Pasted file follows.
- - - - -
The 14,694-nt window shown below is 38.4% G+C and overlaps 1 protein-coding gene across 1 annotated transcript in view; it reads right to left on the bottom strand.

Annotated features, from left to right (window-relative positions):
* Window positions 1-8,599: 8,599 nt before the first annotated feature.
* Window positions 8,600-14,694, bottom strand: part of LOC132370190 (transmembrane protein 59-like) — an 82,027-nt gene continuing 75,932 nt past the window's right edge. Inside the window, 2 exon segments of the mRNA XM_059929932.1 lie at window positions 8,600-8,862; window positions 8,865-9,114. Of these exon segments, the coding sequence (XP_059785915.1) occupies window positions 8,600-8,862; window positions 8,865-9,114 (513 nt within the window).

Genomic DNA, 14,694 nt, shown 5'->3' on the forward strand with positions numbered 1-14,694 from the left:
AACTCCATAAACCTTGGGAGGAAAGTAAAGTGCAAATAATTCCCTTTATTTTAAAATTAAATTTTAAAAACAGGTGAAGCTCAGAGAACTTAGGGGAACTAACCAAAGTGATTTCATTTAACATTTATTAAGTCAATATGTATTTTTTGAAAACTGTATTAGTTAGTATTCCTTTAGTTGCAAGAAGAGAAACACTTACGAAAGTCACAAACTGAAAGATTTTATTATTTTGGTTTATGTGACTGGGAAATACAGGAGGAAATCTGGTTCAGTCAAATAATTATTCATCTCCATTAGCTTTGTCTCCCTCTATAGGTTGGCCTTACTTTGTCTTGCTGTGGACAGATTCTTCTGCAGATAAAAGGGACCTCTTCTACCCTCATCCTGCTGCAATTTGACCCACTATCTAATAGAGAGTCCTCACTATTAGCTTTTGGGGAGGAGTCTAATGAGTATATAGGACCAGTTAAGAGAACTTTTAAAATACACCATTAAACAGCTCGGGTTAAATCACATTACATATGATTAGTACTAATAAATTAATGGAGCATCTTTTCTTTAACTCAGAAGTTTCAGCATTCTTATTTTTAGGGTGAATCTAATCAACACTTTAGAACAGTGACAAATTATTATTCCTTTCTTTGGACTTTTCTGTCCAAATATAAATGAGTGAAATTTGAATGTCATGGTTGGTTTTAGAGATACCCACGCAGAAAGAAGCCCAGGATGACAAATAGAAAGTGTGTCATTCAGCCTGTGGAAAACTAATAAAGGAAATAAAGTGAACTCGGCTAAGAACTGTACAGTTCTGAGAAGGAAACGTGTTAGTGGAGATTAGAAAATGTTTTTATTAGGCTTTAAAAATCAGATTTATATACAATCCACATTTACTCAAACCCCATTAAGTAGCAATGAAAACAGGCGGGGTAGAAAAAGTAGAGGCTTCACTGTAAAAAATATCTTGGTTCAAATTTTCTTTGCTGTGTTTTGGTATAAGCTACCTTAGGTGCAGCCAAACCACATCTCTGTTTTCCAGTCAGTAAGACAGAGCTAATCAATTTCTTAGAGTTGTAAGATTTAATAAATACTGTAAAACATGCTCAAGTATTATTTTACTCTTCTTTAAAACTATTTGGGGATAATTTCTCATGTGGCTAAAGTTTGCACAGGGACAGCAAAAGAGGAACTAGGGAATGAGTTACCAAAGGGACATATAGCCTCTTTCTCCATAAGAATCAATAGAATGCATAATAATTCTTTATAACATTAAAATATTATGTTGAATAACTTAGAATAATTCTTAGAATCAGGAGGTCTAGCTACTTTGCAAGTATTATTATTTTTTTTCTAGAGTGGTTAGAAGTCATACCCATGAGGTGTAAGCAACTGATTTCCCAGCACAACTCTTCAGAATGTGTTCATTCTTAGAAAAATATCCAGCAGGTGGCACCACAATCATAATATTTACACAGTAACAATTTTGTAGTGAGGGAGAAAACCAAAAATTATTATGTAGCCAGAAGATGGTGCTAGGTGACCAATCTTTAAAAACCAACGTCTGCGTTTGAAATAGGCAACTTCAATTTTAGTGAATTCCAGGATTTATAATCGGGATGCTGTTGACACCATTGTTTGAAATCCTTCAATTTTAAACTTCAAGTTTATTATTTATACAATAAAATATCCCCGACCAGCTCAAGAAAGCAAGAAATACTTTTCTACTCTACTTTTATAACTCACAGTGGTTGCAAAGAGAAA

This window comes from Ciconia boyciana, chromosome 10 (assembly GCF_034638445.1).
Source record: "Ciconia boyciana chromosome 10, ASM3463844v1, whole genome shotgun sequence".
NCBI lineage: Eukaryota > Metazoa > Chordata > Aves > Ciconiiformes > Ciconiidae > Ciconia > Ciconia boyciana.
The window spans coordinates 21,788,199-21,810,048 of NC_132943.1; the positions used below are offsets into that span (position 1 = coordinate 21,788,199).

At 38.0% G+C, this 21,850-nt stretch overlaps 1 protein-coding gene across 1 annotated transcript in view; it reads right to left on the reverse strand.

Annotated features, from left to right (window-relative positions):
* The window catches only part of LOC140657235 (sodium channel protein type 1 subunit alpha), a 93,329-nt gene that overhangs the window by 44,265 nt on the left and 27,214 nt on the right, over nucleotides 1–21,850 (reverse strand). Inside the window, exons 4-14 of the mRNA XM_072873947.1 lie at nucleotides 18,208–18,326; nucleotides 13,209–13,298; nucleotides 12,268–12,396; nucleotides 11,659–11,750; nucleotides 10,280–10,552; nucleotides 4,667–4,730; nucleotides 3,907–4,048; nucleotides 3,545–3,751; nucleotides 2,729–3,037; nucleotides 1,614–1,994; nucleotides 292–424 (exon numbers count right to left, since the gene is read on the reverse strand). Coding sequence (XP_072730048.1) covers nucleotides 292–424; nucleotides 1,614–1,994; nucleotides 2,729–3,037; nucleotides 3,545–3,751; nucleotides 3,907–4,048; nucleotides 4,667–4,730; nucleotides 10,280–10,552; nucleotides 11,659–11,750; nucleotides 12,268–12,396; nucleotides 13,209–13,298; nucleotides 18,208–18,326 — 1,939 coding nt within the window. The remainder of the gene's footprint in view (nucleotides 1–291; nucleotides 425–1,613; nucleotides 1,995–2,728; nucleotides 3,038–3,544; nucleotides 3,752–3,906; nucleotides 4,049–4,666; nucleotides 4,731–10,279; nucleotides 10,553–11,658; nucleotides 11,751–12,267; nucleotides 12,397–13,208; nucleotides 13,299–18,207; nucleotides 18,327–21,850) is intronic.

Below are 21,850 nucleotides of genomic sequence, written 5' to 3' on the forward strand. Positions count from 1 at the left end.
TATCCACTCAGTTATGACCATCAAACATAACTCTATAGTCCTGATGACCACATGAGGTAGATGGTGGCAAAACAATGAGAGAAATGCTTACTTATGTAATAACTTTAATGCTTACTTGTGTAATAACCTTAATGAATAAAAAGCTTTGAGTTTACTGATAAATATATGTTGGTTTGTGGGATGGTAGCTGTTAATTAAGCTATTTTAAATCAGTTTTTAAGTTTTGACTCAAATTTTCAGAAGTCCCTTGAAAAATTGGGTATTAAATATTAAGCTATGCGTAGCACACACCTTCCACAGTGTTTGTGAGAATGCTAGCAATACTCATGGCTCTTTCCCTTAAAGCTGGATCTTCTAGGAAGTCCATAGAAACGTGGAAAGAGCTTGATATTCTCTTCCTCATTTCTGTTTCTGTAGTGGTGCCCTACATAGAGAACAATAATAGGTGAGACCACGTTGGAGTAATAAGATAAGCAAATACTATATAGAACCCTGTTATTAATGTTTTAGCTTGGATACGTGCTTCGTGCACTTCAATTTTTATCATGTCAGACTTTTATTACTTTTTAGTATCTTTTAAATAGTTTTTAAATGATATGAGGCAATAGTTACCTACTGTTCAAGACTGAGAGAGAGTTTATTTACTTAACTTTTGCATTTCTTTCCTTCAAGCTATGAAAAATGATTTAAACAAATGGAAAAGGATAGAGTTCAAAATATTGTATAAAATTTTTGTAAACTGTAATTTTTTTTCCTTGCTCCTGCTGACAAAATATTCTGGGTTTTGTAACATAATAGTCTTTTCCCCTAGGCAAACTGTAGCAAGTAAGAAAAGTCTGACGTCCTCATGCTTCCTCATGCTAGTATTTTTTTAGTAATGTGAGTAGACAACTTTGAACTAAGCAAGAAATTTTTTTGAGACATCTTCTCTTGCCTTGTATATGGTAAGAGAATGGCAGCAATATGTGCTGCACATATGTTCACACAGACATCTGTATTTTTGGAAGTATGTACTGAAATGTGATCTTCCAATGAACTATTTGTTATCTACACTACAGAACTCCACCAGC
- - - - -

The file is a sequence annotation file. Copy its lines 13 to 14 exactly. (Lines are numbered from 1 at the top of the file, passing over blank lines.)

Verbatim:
* The window catches only part of LOC140657235 (sodium channel protein type 1 subunit alpha), a 93,329-nt gene that overhangs the window by 44,265 nt on the left and 27,214 nt on the right, over nucleotides 1–21,850 (reverse strand). Inside the window, exons 4-14 of the mRNA XM_072873947.1 lie at nucleotides 18,208–18,326; nucleotides 13,209–13,298; nucleotides 12,268–12,396; nucleotides 11,659–11,750; nucleotides 10,280–10,552; nucleotides 4,667–4,730; nucleotides 3,907–4,048; nucleotides 3,545–3,751; nucleotides 2,729–3,037; nucleotides 1,614–1,994; nucleotides 292–424 (exon numbers count right to left, since the gene is read on the reverse strand). Coding sequence (XP_072730048.1) covers nucleotides 292–424; nucleotides 1,614–1,994; nucleotides 2,729–3,037; nucleotides 3,545–3,751; nucleotides 3,907–4,048; nucleotides 4,667–4,730; nucleotides 10,280–10,552; nucleotides 11,659–11,750; nucleotides 12,268–12,396; nucleotides 13,209–13,298; nucleotides 18,208–18,326 — 1,939 coding nt within the window. The remainder of the gene's footprint in view (nucleotides 1–291; nucleotides 425–1,613; nucleotides 1,995–2,728; nucleotides 3,038–3,544; nucleotides 3,752–3,906; nucleotides 4,049–4,666; nucleotides 4,731–10,279; nucleotides 10,553–11,658; nucleotides 11,751–12,267; nucleotides 12,397–13,208; nucleotides 13,299–18,207; nucleotides 18,327–21,850) is intronic.

Below are 21,850 nucleotides of genomic sequence, written 5' to 3' on the forward strand. Positions count from 1 at the left end.